Rev. Daniel Eggold
Apr 27, 2020
Acts 2:42–47; Psalm 23; 1 Peter 2:19–25; John 10:1–10
As he prepared to return home near the end of three years in prison, the man wrote to the church. Before his arrest, he had worshiped, attended Bible study, and played guitar in the church music program. While an inmate, he attended chapel services and showed up at Bible study regularly. He was ready and hopeful to return to his church. Days before his release, he received a letter from the church. It read: “We cannot allow you to fellowship with us until our mission committee meets to decide whether to admit you.”
“I am the gate,” says Jesus, the shepherd and the bringer of life. Jesus is the one who opens the way. Many are barred from entrance and denied community because of who they are, how they behave, where they come from, what they’ve done, how they look, or what they believe. For all who suffer rejection, it is shocking to hear Jesus say, “I am the gate, and I came to bring abundant life to all my sheep.” We may think, “Really? Me? Can it be so?”
To the religious leaders who saw themselves as gatekeepers, Jesus said: “No! I am the gate, and the gate is open. All who are longing for mercy, come this way. Enough of those who kill your hope, destroy your spirit, steal your worth! They are thieves and bandits in self-righteous disguise.”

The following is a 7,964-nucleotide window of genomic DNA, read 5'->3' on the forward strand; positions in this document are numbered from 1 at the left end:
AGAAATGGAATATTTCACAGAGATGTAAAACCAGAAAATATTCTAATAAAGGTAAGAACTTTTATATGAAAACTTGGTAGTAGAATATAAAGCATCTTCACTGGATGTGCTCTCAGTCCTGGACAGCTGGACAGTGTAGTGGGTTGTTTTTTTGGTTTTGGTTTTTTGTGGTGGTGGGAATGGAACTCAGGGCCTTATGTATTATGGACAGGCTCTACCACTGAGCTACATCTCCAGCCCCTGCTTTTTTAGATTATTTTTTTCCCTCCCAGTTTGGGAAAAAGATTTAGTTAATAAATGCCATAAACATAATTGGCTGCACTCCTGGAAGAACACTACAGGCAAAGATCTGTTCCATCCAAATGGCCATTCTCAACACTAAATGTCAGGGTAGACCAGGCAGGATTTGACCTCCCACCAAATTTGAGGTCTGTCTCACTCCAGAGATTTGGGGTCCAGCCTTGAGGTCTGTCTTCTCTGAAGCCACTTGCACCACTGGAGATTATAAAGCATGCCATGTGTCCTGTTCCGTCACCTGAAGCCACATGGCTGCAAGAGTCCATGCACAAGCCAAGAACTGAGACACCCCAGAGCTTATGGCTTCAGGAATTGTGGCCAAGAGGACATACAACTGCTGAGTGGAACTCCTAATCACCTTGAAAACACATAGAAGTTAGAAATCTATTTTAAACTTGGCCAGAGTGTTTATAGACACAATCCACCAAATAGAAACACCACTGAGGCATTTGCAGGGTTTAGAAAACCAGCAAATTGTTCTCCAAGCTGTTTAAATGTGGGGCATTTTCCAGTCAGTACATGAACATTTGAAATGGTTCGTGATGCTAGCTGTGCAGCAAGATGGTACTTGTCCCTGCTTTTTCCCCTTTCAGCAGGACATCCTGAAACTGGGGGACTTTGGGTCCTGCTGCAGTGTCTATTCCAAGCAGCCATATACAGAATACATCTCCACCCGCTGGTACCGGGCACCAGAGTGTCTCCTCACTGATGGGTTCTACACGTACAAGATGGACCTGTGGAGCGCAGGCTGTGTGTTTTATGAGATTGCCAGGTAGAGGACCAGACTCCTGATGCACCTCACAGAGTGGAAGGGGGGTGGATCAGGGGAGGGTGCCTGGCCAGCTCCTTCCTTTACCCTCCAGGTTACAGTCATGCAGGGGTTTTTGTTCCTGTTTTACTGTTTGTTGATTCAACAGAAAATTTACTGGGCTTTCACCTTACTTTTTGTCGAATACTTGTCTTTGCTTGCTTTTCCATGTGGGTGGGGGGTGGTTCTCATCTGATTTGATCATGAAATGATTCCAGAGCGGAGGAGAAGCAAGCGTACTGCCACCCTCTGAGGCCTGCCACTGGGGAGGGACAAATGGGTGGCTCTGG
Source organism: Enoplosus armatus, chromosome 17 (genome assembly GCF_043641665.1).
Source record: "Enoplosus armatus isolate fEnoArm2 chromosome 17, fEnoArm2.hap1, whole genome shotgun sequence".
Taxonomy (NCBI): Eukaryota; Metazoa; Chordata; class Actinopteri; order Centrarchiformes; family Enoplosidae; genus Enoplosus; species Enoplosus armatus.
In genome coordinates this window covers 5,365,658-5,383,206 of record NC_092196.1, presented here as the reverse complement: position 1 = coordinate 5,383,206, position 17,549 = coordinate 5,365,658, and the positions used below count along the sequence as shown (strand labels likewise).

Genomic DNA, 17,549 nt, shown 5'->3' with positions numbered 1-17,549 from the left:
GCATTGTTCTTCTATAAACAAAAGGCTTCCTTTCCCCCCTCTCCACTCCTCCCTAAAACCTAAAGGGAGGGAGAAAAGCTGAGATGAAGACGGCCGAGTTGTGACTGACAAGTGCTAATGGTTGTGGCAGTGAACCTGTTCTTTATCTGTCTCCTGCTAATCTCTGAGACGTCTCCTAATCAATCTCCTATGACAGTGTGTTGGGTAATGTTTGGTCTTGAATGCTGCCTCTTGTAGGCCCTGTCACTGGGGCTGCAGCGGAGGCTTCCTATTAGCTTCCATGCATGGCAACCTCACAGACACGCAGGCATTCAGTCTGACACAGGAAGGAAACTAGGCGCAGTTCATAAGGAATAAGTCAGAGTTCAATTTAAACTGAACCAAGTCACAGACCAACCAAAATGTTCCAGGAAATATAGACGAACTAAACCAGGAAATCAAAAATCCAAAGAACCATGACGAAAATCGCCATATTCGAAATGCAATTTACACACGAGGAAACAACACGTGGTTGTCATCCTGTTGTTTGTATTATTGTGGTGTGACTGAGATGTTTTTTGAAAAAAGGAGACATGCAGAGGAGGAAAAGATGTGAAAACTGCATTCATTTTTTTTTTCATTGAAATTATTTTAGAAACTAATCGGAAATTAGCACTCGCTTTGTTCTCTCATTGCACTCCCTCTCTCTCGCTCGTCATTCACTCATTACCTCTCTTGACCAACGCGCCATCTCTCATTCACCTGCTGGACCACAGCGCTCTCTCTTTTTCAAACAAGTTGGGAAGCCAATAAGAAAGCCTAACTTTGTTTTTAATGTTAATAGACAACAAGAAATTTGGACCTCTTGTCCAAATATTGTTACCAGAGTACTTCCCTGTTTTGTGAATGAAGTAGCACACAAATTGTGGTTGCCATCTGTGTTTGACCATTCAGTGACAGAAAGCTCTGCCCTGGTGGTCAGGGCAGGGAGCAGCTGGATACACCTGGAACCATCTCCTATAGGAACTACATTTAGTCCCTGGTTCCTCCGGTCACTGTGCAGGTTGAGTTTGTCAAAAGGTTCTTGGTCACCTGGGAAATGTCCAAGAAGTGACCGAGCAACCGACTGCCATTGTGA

And to the church, Jesus speaks this unchanging word: “I am the gate. The gate is open, bringing forgiveness and mercy to all. There are no exceptions and no exclusions. So, my sheep, pour my wine, break my bread, splash my water, serve my meal, spend my life, be my body, welcome all as my own. The gate is open.”
O God our shepherd, you know your sheep by name and lead us to safety through the valleys of death. Guide us by your voice, that we may walk in certainty and security to the joyous feast prepared in your house, through Jesus Christ, our Savior and Lord, who lives and reigns with you and the Holy Spirit, one God, now and forever. Amen.